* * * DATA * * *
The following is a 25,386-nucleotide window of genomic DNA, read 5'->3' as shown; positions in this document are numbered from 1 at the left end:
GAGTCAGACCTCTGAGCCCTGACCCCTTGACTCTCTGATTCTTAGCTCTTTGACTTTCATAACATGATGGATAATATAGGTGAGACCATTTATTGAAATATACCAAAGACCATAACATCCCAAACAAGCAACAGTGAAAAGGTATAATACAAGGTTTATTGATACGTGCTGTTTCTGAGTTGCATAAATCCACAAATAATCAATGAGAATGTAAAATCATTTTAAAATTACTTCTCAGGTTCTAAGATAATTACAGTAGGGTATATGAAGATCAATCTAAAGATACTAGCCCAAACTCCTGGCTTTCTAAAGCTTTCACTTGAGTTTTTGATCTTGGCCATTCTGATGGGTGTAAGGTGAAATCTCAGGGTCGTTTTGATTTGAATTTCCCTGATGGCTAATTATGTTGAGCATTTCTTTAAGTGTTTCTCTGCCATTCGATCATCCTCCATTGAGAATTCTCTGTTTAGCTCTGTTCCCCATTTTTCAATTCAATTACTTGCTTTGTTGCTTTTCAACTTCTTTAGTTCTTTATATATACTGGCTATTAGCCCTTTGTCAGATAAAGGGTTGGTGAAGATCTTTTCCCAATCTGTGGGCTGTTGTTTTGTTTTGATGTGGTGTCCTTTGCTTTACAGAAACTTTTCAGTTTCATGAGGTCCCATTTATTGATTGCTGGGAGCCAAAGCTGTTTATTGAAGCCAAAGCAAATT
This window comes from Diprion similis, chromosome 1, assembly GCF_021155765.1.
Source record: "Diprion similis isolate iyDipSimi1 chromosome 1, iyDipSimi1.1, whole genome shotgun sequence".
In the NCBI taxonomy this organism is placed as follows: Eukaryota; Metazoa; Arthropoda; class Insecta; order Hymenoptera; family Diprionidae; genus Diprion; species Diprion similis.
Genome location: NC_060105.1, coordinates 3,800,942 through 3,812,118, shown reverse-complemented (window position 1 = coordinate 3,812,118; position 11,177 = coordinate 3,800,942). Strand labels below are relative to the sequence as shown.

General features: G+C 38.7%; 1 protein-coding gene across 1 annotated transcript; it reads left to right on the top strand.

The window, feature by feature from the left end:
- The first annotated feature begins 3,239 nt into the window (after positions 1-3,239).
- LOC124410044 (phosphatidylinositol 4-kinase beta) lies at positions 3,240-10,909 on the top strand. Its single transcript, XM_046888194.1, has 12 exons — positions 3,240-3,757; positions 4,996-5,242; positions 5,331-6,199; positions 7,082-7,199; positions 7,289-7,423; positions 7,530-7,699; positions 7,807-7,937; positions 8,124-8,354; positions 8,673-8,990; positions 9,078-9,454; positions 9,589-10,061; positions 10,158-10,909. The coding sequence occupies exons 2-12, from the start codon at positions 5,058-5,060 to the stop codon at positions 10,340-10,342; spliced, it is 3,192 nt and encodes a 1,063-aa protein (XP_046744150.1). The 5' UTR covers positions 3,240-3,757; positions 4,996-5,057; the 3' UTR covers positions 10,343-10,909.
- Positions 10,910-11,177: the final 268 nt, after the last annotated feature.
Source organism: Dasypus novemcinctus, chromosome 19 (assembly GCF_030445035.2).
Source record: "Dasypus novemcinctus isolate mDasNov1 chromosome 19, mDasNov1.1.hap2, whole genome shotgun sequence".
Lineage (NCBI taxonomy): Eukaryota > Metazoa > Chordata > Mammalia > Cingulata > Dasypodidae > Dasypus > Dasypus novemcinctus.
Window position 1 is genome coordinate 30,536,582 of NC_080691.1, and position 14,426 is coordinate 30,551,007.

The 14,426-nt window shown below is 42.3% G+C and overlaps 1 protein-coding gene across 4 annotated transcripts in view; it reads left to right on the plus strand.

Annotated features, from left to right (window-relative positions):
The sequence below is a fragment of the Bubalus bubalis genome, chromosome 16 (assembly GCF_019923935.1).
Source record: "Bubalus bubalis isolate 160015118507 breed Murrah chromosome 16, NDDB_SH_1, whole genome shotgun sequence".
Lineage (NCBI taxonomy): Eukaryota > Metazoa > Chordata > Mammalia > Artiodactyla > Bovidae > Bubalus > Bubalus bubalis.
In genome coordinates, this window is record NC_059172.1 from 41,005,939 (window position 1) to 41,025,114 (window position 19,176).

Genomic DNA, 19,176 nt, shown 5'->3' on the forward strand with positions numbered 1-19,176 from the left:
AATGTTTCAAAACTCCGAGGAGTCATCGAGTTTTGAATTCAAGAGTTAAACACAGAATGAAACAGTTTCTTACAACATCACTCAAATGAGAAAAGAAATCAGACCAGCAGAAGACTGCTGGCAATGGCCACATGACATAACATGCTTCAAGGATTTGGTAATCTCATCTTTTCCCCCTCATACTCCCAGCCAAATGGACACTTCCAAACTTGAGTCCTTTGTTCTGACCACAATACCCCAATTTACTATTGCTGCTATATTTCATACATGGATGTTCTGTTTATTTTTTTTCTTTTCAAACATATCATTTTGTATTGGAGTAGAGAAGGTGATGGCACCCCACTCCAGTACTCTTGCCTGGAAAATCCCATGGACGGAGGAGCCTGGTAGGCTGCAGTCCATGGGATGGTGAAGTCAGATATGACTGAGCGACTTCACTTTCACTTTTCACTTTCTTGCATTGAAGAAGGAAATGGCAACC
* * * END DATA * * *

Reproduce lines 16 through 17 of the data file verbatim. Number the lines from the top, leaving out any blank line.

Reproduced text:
The 14,426-nt window shown below is 42.3% G+C and overlaps 1 protein-coding gene across 4 annotated transcripts in view; it reads left to right on the plus strand.

Annotated features, from left to right (window-relative positions):